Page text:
For decades, our understanding of ciliary/flagellar motility has been summarized in a sliding microtubule model (Summers and Gibbons, 1971; Brokaw, 1972). Force generated by the dynein arms causes sliding between adjacent microtubules. However, to generate complex waveforms, dynein activity must be precisely regulated on specific doublet microtubules (Satir, 1985). At any given time, dynein arms on one side of the axoneme must be active, and on the other side inactive (Fig. 1). As the direction of bending changes, the location of active and inactive zones of dynein activity must switch to opposite sides of the axoneme.

A substantial amount of data has indicated that the central apparatus and radial spokes form a scaffold for anchoring proteins involved in signal transduction pathways that ultimately regulate dynein activity on subsets of doublet microtubules (Smith and Yang, 2004). The asymmetric distribution of central pair projections and the polypeptides that comprise them suggests a model in which the central apparatus plays a role in the asymmetric modulation of dynein activity (Mitchell, 2003; Wargo and Smith, 2003). The phenotype of the C. reinhardtii hydin knockdown strain observed by Lechtreck and Witman (2007) provides additional support for this model. The arrest of mutant flagella in either the hands-up or hands-down position reveals that these flagella get stuck in either of two switch points in the beat cycle, the beginning of the effective stroke or the beginning of the recovery stroke, respectively. Therefore, the hydin-associated projection may play an important role in regulating switching of dynein activity. Future studies will most likely include investigations of whether hydin and its associated polypeptides make contact with the radial spokes as well as the functional consequences of these interactions.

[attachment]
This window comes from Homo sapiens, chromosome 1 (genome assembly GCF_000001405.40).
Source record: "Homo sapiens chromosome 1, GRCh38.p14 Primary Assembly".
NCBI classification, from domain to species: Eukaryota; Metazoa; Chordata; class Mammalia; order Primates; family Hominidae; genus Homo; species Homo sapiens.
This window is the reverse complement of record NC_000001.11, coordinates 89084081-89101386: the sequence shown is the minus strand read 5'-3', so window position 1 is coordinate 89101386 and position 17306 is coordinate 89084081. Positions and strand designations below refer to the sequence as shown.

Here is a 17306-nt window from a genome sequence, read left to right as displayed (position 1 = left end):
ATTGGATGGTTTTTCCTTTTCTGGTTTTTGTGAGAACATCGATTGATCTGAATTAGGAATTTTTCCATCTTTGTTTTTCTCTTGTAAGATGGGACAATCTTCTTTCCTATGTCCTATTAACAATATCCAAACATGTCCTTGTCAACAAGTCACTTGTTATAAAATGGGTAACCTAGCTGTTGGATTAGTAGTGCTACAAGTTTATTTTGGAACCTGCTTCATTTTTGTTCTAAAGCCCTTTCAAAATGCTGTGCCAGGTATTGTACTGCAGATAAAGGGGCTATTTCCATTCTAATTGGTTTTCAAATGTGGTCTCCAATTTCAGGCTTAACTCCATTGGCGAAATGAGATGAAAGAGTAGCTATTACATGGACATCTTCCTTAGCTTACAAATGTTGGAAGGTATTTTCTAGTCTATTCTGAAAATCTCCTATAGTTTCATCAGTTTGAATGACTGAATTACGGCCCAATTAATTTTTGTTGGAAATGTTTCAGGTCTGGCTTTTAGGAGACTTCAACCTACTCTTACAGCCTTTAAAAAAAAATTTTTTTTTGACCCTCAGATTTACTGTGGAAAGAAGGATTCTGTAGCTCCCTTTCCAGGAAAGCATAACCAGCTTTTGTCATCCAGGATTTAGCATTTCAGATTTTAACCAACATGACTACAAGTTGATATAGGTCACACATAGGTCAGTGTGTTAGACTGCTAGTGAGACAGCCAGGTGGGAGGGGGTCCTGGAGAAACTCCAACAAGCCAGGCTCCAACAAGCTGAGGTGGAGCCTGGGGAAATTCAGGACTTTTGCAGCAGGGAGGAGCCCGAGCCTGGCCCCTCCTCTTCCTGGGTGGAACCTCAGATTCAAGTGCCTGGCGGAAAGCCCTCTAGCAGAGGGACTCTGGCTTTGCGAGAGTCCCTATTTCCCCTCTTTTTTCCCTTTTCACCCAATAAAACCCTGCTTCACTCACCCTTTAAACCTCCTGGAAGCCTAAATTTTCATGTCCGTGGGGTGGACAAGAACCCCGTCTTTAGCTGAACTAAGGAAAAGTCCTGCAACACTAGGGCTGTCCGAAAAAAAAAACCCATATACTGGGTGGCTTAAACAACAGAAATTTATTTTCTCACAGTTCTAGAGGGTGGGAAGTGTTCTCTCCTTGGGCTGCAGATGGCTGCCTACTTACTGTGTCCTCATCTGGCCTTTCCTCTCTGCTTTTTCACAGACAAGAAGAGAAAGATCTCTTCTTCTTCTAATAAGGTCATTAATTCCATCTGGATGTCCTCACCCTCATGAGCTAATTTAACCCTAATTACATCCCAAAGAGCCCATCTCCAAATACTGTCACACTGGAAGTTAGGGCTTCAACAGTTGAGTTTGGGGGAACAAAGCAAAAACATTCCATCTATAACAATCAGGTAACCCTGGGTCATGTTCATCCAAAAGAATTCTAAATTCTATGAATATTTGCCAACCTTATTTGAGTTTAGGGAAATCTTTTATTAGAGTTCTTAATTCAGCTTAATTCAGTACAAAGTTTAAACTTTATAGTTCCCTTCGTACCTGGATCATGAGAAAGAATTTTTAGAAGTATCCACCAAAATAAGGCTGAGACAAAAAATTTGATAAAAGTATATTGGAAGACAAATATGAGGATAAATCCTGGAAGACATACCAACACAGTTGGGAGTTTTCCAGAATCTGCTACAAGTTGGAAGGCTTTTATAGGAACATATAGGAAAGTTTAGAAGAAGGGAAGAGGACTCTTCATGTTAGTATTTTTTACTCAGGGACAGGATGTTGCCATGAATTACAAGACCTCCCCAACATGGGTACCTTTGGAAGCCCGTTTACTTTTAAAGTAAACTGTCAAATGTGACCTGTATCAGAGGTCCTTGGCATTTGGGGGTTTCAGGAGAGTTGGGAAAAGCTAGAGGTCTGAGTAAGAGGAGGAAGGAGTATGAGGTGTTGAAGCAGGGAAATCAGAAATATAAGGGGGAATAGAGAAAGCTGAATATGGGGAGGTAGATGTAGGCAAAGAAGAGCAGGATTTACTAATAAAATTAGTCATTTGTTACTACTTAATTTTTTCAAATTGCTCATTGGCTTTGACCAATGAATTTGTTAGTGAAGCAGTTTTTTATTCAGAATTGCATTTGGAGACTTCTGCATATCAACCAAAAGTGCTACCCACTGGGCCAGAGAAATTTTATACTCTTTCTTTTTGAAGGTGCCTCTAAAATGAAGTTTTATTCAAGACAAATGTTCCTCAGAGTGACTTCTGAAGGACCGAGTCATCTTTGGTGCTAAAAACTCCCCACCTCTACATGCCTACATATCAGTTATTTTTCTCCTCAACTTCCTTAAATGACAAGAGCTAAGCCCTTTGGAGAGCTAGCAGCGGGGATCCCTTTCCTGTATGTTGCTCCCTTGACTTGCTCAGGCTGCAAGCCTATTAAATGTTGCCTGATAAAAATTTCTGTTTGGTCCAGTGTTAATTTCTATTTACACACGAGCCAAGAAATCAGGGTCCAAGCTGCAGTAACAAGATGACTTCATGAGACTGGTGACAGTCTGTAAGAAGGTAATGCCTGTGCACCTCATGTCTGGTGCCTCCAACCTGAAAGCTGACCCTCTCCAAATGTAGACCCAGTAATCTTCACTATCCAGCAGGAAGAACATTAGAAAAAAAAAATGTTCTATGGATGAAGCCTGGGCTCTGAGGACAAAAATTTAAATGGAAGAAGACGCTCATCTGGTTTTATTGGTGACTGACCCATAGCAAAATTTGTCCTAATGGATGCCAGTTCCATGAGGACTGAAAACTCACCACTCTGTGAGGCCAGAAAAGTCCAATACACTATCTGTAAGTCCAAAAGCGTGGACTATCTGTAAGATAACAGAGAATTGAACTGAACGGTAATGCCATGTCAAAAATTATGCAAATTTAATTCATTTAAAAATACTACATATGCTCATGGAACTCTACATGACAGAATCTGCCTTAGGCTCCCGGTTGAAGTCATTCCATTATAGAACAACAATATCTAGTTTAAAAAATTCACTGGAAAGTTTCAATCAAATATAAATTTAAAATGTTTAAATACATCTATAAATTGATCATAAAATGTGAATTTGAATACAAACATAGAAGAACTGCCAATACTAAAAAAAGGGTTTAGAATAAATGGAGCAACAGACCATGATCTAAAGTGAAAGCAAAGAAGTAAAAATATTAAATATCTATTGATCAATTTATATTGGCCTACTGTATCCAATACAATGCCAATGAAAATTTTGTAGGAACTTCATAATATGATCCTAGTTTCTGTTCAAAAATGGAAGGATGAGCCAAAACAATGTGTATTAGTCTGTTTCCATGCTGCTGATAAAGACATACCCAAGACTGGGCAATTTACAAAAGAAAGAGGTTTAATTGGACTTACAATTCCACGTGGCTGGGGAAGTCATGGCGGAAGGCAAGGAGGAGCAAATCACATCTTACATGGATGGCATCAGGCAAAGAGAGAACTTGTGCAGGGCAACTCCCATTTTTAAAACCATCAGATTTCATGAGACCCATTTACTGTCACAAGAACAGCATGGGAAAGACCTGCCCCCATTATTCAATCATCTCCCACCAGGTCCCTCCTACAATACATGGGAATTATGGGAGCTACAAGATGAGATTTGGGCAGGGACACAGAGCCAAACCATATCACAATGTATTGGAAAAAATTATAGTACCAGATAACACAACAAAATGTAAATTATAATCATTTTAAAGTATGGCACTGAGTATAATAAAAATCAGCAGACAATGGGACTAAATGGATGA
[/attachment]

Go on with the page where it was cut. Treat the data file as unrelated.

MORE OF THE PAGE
An important remaining question is whether hydin performs a similar function in cilia/flagella of other organisms. Knock down of hydin causes paralyzed flagella in trypanosomes, indicating that it also has an essential role there (Broadhead et al., 2006). However, we know that the central apparatus rotates within the nine axonemal doublets of certain cell types, such as C. reinhardtii, but does not rotate in others, including trypanosomes (Omoto et al., 1999). This rotation may indicate functional specialization, and therefore, the role of central apparatus–associated proteins, such as hydin, might also vary between cell types.

The phenotype of hydin mutant mice is hydrocephalus and the eventual loss of cilia from many ventricular ependymal cells (Davy and Robinson, 2003). What is not known is whether the cilia in these mice have any residual motility and the relationship of ciliary defects to the timing and development of hydrocephalus. It is also not known whether mutations in hydin are a leading cause of hydrocephalus in humans. A few studies have provided evidence that hydrocephalus in humans can result from ciliary defects, and in one case a hydrocephalus-causing mutation has been mapped to the vicinity of the HYDIN gene (Callen et al., 1990; Ibanez-Tallon et al., 2004; Kosaki et al., 2004). Therefore, it would not be surprising to find that mutations in hydin in humans result in ciliary defects that lead to hydrocephalus. The current study of Lechtreck and Witman (2007) in C. reinhardtii provides ample data for generating testable hypotheses of hydin function in humans as well as other organisms.